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Luka Bloom chats to BMA’s Jeremy Edwards ahead of his
Globally renowned Irish Folk-musician Luka Bloom is back in Australia for his 13th tour since 1992. It’s well documented that Luka considers Australia his second home, of sorts, and while he released his latest album Refuge in late 2016, his music career spans five decades and Luka is quite correct when he says “… at this stage of the game I’ve made so many records it’s pointless coming out and doing a tour based on one record. If I only sang the songs from Refuge a lot of people would be really pissed off so I’m happy to dip into whatever’s in the old catalogue and give it a lash.”
Refuge was written in response to the global events occurring at the time, but it was not intended to be a direct response to any particular event. Luka explains: :It would be completely boring for me personally to attempt to write an entire album that was anti-Trump or anti-Brexit. I think it would be a foolish exercise for me because I just wouldn’t be any good at it. But in a year where the Trump thing happened and the Brexit thing happened and then we lost Leonard Cohen, Prince and Bowie, there was a fair bit of ol’ darkness floating around the Earth and,
“I think whenever the world has felt like an overwhelming place I would always, throughout my life, return to songs and music as a place of refuge.
So I think the refuge aspect of the album is coming more from there, than its coming from raging against the machine.”
One of the standout songs from the album is Dadirri (Deep Listening). Luka describes this piece as, “a way to prove that not everything on the internet is bad. I can’t remember what I was looking for, but I stumbled upon this group of people who live in the Northern Territory, in a place called Tipperary, which is about 200km south of Darwin.
“There’s a woman there called Miriam Rose and she created this thing called the Miriam Rose Foundation. What they do is, they invite people to come for, I suppose you’d call them retreats, and the purpose of these retreats is to literally sit with Miriam Rose and to talk about nature and to learn about nature and in the process of sitting by the river and listening to the birds and listening to the animals and listening to her, her hope is to help particularly young people from different cities around Australia to reconnect with their own true selves.
“The practice she created is called Dadirri which translates into English as deep listening. I thought it was a lovely theme for a song about searching for stillness.
“Even in the midst of all the chaos you can still find solace and comfort in your own stillness.”
Luka continues this theme of self-reflection when describing his idea of the position of a musician in this day-and-age: “I come at all of this from a very particular perspective which is that, I think there’s a kind of a folly that a musician or a folk-singer ought to wave a flag in a particular direction or to even try to persuade people that they have an idea of how the world might be a better place. The only responsibility that any creative artist has is to be true to themselves.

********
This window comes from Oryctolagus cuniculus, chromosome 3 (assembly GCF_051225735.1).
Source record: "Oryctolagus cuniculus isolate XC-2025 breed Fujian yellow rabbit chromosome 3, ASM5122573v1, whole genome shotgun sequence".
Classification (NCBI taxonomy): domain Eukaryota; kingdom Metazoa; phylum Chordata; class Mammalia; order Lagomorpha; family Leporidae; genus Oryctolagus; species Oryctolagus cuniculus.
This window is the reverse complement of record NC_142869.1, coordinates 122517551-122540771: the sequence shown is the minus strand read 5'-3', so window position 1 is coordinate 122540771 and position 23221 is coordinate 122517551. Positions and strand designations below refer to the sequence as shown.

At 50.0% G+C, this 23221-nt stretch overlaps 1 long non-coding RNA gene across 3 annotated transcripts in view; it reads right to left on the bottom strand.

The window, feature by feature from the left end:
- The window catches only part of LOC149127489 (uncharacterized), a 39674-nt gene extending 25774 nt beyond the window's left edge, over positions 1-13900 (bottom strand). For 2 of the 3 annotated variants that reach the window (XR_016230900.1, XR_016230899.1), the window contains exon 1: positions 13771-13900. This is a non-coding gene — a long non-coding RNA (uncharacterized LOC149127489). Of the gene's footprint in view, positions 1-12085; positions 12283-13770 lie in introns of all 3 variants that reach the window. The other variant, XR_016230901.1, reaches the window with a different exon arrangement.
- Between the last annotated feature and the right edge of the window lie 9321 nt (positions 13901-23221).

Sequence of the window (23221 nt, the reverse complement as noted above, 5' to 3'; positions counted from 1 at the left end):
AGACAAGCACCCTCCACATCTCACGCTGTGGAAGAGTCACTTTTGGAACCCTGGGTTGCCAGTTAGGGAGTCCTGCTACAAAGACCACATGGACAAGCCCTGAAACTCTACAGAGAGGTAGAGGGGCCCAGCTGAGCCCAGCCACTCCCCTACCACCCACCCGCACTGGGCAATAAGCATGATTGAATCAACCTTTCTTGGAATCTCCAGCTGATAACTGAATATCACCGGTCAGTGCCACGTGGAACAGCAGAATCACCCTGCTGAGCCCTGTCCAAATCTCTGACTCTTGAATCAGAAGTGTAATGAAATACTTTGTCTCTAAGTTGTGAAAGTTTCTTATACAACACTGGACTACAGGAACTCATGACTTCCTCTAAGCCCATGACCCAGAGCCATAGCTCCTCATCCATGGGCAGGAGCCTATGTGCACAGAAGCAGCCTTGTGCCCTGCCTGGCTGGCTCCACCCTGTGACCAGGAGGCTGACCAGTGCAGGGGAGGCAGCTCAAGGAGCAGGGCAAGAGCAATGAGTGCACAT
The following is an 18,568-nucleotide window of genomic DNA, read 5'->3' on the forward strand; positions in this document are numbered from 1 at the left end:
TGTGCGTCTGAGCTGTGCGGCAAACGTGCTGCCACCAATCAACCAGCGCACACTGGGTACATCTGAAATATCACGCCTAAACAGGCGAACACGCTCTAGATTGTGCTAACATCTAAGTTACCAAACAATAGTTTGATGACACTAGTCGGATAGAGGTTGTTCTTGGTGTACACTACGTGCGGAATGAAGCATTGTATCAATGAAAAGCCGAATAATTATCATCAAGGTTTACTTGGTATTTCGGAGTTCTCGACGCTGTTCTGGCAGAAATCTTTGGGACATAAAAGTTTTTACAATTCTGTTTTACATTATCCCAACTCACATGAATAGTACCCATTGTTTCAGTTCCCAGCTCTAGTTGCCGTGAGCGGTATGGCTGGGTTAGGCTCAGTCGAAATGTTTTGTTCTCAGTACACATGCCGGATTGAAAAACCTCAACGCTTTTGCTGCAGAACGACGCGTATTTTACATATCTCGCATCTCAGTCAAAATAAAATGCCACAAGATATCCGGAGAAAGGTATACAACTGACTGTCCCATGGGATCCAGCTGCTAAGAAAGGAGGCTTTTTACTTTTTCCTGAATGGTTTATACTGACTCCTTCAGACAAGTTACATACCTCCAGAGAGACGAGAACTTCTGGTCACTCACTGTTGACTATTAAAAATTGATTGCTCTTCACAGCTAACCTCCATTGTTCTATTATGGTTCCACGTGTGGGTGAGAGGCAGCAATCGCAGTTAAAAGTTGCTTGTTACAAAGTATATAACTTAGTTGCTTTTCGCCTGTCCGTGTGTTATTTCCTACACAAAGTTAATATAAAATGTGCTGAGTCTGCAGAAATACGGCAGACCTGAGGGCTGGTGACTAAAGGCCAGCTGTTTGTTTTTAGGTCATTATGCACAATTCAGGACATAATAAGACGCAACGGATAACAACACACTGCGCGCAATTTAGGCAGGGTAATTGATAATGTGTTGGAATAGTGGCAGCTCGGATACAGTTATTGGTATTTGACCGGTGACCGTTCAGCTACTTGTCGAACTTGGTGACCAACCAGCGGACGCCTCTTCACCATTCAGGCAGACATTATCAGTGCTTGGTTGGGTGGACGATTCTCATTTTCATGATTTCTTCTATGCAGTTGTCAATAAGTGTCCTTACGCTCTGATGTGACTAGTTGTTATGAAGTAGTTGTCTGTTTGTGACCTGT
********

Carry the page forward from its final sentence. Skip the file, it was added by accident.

“Even if all you succeed in articulating is your own confusion about all of this, there’s certain comfort in that for people.” he continues. “I think a lot of people have certain doubts and fears and worries and concerns and if all you’re able to do is to manifest that you’re reasonably awake to what’s happening, even though you don’t have solutions, there’s at least a comfort in that.”
Luka was recently involved in a launching a project in Ireland that this writer would love to see take off in Australia: “A really wonderful young man named Damien [O’Rourke from Hope Café in Shannon] has created this gorgeous little phenomenon called Cuppa Tea TV. He basically goes around to gigs and festivals, and he’s just a lover of music so he wants musicians and singers to be given a platform to sing, people who’d never get on TV or radio.
“He travels around with his camera and his microphone and I just want to encourage him. He does great work with aspiring singer/songwriters and musicians and he just comes from a place of love. He asked me if I’d be interested in participating so he set up a little gig for me, in a town we don’t normally play but it’s all about participating in your community.”
It’s very refreshing to see one of the elder-statesman of music willing to give so much support and inspiration to the next generation of music makers with honest humility. Luka Bloom is a great musician, a prodigious wordsmith and a perfect role-model for not only musicians, but anyone needing a gentle reminder to take care of yourself first and the world around you a close second.
Luka is off on an extensive Australian tour with some venues sold out already. His shows are certainly a great experience for lovers of Luka’s own style of folk-music, but also for lovers of inspired musical poetry.
Along with all the favourites, Luka will perform songs from his 23rd album Refuge for which the tour has been named. He will be performing at The Basement this Tuesday 12 March. Tickets available from Oztix, 1300 762 545 or from the Oztix website here.